Embattled Hospital to Leave Catholic Consortium
For only the second time in
history, community opposition has forced a public hospital to separate from a
merger involving hospitals controlled by the Roman Catholic Church. On December
31, 2000, Bayfront Hospital of St. Petersburg, Florida, will leave the Baycare
Health System, a network of Tampa Bay hospitals that includes eight public and
Catholic facilities. (The Bayfront controversy was the subject of a special
section in the Winter 2000-2001 issue of Free
Inquiry, featuring articles by
local activist Sandy Oestreich and FI
editor Tom Flynn.)
Bayfront, historically St.
Petersburg’s only indigent-care public healthcare facility, merged into
BayCare Health System in 1997 in order to benefit from centralized purchasing
and administration. At that time Bayfront officials had reassured the St.
Petersburg City Council that the services offered at Bayfront, including
elective abortions, would not change. But in 1999, media investigations revealed
that Bayfront was no longer offering abortions. Indeed, it was conforming to the
70-plus regulations contained in the Ethical and Religious Directives (ERDs) for
Catholic Health Care Services established by the National Conference of Catholic
Bishops. In one case, Baycare refused a therapeutic abortion to a woman whose
fetus was nonviable, forcing her to carry her doomed pregnancy to term.
Community outrage led the City
of St. Petersburg to file suit in 2000, seeking to force Bayfront’s withdrawal
from the consortium. The city charged that Bayfront’s cooperation with
Catholic directives violated the hospital’s lease and involved the city in an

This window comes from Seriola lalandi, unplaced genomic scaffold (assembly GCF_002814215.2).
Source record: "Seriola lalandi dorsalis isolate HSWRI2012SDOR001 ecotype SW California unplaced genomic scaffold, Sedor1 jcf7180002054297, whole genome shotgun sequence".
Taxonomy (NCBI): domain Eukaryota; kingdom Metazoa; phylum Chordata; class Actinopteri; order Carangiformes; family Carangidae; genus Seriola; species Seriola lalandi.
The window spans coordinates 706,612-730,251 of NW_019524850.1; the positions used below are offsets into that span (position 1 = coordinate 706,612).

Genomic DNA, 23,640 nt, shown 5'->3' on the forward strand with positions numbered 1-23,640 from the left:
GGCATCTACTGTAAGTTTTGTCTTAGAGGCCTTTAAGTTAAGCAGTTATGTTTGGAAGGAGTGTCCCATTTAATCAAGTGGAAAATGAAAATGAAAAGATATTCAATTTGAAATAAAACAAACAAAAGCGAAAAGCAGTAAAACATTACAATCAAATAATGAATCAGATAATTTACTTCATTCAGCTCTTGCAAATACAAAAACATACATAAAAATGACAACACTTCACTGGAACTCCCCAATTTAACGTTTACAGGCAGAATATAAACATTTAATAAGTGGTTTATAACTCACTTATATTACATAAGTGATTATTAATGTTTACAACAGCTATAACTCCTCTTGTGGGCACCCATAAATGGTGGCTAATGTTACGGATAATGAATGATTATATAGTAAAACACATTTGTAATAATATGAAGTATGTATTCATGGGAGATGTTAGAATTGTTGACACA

unconstitutional breach of the separation of church and state. The suit involved
legal gray areas; prior to the merger Bayfront was actually operated by a
private nonprofit organization, though the city owned the land and most of the
buildings in the hospital complex. After attempted settlements fell through,
BayCare Health Systems voted to expel Bayfront from the consortium. The
separation will become effective on December 31, 2000.
Advocates of abortion rights and
church-state separation hailed the outcome, only the second time a U.S. public
hospital has been forced to exit a Catholic-public hospital consortium.
Opponents say that the economic pressures that made merger imperative for
Bayfront in 1997 continue, and question whether the hospital can remain viable
on its own.
“We hope Bayfront will remain
viable and public,” said Tom Flynn, editor of Free Inquiry. “But the larger principle here is whether healthcare
facilities built and operated with tax dollars will continue to be allowed to
enter into mergers that restrict the types of care they can offer to those
acceptable to Roman Catholic doctrine.” Mergers in which public hospitals are
absorbed have now made the Roman Catholic Church the nation’s largest provider
of hospital care.
Free Inquiry, published quarterly
by the Council for Secular Humanism, is the
nation’s largest-circulation magazine for and about secular humanists and
other Americans who live without religion.